Alibaba Group’s goal is to become the equivalent of the world’s fifth-richest country in four years. Founder and chairman Jack Ma laid out the company’s ambitions during its first Investor Day, which took place this morning at its headquarters in Hangzhou, China.
In order to do that, Alibaba will have to more than double the $463 billion in gross merchandise value it made last fiscal year. Achieving one trillion dollars in GMV by 2020 would make the Alibaba the equivalent of the world’s fifth-largest country by gross domestic product, Ma claimed, after the United States, China, the European Union, and Japan.
E-commerce alone, however, will not be enough to take it that far. Ma told investors that Alibaba’s growth strategy revolves around Aliyun, its cloud computing and big data unit. In fact, Alibaba “is not a retail business, we are a data business,” he said, and everything it does now—including financial services like Alipay and investing in logistics—is to gather yet more data.
But Alibaba is still pumping a lot of money into e-commerce (for example it recently invested $1 billion into Lazada to build its online retail business in Southeast Asia), even as it focuses on big data, and investors have worried about how the impact on its profits.
Ma admitted that “we don’t know how to make money off data today, but we know nobody can live without data in the future.” He also cautioned that its shift in strategy means Alibaba Group should not be judged solely on GMV because the metric—which is how revenue for e-commerce companies is measured and compared—will become increasingly outdated as it moves beyond its marketplaces.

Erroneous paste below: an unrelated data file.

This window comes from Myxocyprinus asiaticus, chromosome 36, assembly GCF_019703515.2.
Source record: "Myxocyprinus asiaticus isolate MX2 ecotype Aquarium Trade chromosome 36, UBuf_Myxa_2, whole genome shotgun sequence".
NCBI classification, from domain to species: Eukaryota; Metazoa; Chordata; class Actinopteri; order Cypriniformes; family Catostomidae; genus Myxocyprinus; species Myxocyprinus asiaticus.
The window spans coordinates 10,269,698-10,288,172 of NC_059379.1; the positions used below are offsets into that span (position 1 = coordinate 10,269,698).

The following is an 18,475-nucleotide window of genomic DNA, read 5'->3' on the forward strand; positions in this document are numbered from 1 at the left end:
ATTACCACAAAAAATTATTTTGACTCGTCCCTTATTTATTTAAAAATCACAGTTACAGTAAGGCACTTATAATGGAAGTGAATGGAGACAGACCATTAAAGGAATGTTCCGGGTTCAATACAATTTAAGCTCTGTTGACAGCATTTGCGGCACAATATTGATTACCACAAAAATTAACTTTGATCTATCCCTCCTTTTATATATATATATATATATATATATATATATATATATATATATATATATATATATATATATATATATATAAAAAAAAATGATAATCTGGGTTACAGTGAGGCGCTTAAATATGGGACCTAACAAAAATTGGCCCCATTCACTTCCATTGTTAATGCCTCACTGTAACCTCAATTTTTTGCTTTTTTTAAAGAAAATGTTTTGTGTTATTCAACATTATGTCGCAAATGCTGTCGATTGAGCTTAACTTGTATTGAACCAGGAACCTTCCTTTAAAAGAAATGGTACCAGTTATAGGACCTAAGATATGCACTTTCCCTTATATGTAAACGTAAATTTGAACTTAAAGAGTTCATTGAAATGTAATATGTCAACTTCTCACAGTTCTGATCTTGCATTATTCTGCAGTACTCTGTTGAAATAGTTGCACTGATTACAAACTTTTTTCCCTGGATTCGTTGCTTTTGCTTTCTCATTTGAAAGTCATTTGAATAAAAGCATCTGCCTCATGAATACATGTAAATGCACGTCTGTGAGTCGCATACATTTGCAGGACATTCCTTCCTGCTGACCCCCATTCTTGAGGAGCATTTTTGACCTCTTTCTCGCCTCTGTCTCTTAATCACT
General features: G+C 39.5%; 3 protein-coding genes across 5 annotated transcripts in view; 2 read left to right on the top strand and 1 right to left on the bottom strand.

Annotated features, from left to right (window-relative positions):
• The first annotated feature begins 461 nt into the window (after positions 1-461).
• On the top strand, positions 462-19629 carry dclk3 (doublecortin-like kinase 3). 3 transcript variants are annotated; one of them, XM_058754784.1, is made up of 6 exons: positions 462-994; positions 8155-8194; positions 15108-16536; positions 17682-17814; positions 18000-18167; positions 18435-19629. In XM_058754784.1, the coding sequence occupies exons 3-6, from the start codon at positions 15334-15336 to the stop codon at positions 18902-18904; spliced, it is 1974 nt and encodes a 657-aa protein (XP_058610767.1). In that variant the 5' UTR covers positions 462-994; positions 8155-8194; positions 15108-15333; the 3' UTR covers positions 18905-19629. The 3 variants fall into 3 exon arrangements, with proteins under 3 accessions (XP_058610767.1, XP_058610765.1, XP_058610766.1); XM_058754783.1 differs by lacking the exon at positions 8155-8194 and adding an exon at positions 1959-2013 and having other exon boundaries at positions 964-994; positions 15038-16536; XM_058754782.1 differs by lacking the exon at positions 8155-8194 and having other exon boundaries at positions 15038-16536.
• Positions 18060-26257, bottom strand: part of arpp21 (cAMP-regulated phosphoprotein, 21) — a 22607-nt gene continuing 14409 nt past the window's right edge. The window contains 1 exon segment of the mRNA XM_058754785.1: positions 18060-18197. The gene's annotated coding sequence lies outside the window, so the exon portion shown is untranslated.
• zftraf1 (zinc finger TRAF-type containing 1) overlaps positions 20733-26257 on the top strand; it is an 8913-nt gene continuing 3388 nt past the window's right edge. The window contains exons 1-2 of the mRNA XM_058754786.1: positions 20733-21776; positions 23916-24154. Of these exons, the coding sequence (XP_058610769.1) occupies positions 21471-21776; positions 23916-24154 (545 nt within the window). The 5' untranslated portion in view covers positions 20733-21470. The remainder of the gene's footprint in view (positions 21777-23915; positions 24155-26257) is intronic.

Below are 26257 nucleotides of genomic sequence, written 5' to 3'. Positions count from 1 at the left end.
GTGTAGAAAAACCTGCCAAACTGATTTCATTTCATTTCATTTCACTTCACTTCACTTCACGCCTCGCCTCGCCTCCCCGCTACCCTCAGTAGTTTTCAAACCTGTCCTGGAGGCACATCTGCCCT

“Fifteen years ago, I had a problem with my venture capitalist investors. They kept asking, in 2001, 2002, what is your revenue, what are your page views? At that time page views was the business model, then click rate was the business model,” Ma said.
“Then in 2005, we started giving something called GMV that we learned from eBay. Investors needed it so we gave it to them and it became standard. But in our heart, we know this is not the only index,” he added.
Saving Alibaba’s international reputation
Alibaba’s goal is to serve two billion people by 2020. This means it needs to quickly expand beyond China, which has a population of about 1.36 billion. Ma says he expects about 30 percent of Chinese consumers will never use Alibaba’s services, so it has to find 1.2 billion users in other countries.
In addition to Southeast Asia, Alibaba is also eyeing India and has made major investments in e-commerce companies like Paytm. Alibaba has struggled to establish a foothold in the U.S., however (its Amazon competitor, 11 Main, closed in June 2015 just one year after it began operating). Despite opening data centers in the U.S., Aliyun is likely to run into similar problems as it goes up against AWS, Microsoft Azure, and Google Cloud.
Talking about Alibaba’s U.S. prospects put Ma on the defensive. “People ask, ‘Jack, are you frustrated and upset by the stock price?’ Yes and no,” he said.
“I can understand because we are a company from China and we are doing something that nobody has done before in history and very, very few people have used our service in America. Good things always take time and patience.”
Alibaba also has to fight its reputation for enabling counterfeiters if it wants to woo customers outside of China. The company is the constant target of reprimands from the U.S. and Chinese governments. Both have complained that Alibaba does not do enough to prevent IP theft.
Despite that, Ma claimed during his speech that Alibaba is the “world’s leading fighter of counterfeiting” and that its anti-counterfeiting measures have put 700 people in prison over the last three years and led to the closure of “millions of shops.”
Fighting against knockoffs is “fighting against human nature,” Ma added. Furthermore, thanks to the large number of original equipment manufacturers in China, many fake goods are “better quality and better price than the real ones.”
He insisted that Alibaba is also a victim. For every fake product sold on its platform, Alibaba loses five customers.
“I promise that we are more and more confident than ever that we can solve the problem. We cannot solve the problem 100 percent because we are fighting against human nature,” he said. “But we can solve the problem better than any government, any organization, anyone in the world.”Featured Image: Sean Gallup/Getty Images